• This command can be included in your user profile, and will be automatically executed from there, each time you open Powershell. To do this…
      • open a Powershell window, and type the command…
        notepad $profile
      • if it opens up, add the line…
        Set-ExecutionPolicy RemoteSigned -Scope CurrentUser
        …to the profile, and save.
      • if you get an error message, about no such file, create an empty
        profile file. At the Powershell prompt type the command…
        New-Item -path $profile -type file -force
      • in the Powershell window, type the command…
        notepad $profile
    • Once you’ve set up the profile, close Powershell, and open it again, to have the profile take effect.

    Now that you have Powershell scripts executing, copy the script below to file “parsegiss.ps1″. Using the February 2013 data example, type the following command at the Powershell prompt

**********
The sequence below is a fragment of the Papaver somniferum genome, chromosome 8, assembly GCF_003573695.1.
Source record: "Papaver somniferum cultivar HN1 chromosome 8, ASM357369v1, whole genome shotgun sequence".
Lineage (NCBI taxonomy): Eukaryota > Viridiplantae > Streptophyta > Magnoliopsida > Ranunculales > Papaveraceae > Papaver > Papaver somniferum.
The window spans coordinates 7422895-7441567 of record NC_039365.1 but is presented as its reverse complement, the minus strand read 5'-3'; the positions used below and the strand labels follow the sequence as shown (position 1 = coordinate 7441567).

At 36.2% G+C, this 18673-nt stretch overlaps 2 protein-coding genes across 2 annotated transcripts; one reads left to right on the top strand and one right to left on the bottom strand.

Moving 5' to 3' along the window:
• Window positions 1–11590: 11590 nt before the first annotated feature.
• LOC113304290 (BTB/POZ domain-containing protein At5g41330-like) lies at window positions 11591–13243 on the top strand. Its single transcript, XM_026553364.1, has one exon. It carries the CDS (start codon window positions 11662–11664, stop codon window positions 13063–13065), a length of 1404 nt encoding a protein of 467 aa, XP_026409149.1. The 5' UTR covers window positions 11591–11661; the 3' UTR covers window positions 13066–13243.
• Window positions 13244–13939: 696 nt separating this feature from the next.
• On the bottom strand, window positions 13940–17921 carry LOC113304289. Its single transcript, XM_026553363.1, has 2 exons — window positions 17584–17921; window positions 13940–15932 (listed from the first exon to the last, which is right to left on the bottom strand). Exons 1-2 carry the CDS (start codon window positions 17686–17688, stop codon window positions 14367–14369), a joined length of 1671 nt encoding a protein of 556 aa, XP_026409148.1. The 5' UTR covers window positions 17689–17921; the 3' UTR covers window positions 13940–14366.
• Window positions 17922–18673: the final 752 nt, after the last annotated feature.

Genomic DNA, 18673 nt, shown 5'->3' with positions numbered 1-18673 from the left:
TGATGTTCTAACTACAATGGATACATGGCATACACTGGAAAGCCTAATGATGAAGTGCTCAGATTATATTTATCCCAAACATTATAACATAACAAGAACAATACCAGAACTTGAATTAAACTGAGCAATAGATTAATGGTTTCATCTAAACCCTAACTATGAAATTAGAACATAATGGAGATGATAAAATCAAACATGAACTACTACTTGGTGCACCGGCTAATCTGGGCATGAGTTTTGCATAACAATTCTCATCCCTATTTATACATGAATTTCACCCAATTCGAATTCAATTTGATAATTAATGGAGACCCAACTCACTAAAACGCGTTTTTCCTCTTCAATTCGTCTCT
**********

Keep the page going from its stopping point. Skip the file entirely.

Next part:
parsegiss giss201302.txt | Out-File g201302.txt -encoding ascii

    This example assumes your encoding locale is ASCII. Change as necessary if you’re in a part of the world that uses a different encoding. Here is the script powershell.ps1, which is 14 lines long.

    findstr /B 1 $args[0] > a.txt
    findstr /B 2 $args[0] >> a.txt
    $linearray = $(type a.txt)
    for ($i=0; $i -lt $linearray.Count; $i++)
    {
       [double]$baseyear = $linearray[$i].Substring(0, 4)
       for ($j=1; $j -le 12; $j++)
       {
           $deciyear = $baseyear + $j / 12
           [string]$stringyear = "{0:####.000}" -f $deciyear
           $anomaly = $linearray[$i].Substring($($j * 5), 5)
           if($anomaly -ne "*****"){$stringyear + ", " + $anomaly}
       }
    }

    _ _ _

    Walter Dnes – Click the pic to view at source